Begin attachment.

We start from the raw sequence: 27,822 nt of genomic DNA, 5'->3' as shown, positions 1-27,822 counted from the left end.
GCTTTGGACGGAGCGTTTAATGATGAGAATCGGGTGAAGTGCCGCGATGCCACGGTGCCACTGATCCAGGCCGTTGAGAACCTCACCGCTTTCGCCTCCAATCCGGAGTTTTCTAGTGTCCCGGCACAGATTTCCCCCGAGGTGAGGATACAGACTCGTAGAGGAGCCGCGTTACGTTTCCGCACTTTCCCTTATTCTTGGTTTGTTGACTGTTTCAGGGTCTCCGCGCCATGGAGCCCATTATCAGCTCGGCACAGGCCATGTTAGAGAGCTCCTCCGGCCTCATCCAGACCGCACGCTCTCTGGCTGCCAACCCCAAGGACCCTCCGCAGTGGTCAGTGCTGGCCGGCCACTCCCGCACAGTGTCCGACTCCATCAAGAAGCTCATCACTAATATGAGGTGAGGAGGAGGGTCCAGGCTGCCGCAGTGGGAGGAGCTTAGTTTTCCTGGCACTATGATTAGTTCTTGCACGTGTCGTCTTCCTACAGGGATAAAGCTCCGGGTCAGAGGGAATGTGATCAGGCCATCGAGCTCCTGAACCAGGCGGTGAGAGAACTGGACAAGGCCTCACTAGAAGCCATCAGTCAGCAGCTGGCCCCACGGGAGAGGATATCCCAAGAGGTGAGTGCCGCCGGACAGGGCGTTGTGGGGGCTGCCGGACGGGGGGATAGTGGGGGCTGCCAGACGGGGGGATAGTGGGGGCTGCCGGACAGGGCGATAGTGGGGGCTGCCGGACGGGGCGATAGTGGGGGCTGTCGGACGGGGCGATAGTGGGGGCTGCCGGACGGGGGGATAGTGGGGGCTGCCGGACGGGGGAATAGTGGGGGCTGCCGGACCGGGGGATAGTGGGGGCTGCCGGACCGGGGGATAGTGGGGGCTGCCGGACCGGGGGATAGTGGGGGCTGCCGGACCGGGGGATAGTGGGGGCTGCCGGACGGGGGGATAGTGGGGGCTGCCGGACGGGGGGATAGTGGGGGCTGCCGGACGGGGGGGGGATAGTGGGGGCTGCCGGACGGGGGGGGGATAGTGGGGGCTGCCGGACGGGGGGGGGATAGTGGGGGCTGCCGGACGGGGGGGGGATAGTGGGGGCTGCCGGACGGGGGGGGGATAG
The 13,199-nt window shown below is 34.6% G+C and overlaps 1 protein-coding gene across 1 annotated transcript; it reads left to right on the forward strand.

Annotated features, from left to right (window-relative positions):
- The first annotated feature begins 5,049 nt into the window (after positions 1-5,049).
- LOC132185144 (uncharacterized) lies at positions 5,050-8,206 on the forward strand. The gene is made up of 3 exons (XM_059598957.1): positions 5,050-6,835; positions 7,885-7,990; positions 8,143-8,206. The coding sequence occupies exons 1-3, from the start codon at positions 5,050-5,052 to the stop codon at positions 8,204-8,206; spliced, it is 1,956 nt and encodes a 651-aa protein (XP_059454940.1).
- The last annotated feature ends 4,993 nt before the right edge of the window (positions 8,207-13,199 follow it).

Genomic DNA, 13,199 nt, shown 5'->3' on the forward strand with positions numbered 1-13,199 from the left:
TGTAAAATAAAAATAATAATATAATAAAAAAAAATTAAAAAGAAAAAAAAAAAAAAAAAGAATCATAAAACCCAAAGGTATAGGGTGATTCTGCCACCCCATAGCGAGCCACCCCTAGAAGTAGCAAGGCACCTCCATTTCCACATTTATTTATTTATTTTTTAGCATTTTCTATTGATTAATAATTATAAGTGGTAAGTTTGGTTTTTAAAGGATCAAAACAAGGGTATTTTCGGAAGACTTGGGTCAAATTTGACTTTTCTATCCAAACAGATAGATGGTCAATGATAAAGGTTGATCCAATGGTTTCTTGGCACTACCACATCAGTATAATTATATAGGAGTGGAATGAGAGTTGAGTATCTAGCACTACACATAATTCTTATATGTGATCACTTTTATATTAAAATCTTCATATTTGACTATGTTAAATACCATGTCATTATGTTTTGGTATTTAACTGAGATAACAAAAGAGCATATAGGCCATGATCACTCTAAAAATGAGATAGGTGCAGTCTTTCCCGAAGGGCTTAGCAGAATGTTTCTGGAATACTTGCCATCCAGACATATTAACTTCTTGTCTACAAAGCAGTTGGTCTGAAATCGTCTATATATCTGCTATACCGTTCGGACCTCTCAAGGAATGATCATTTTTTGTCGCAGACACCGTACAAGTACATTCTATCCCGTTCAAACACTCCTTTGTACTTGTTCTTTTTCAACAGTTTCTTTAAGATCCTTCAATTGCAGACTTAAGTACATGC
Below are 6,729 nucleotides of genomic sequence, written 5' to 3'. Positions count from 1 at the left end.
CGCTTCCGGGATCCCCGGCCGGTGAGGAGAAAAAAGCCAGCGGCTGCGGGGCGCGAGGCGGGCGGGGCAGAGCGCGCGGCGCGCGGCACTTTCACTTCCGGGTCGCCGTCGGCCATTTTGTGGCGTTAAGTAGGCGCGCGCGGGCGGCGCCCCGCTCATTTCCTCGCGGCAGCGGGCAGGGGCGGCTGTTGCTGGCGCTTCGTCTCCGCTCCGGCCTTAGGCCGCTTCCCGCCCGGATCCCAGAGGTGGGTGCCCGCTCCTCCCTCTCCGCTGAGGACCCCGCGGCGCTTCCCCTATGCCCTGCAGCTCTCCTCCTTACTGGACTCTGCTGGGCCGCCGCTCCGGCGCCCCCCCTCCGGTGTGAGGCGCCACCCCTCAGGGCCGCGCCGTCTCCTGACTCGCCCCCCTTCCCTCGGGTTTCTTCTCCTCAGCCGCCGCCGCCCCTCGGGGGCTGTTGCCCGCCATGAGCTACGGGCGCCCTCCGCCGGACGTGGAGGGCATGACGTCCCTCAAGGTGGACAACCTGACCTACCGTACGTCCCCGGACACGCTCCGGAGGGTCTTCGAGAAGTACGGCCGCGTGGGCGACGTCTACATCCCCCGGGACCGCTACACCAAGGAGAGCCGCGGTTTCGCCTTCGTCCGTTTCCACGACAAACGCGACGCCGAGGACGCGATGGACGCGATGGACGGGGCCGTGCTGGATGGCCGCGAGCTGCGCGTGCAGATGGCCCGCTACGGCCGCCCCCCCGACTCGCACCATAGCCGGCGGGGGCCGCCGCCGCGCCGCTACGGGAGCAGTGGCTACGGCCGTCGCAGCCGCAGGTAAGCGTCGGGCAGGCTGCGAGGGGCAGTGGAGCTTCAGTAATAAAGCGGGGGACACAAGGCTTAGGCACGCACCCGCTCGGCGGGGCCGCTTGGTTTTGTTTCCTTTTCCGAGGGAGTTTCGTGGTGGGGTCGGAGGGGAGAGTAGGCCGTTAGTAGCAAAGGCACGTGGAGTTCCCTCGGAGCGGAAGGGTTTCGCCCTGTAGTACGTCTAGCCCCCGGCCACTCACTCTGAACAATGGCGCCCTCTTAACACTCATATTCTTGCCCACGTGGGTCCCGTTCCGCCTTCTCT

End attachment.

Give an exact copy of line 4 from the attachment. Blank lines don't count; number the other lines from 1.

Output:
Annotated features, from left to right (window-relative positions):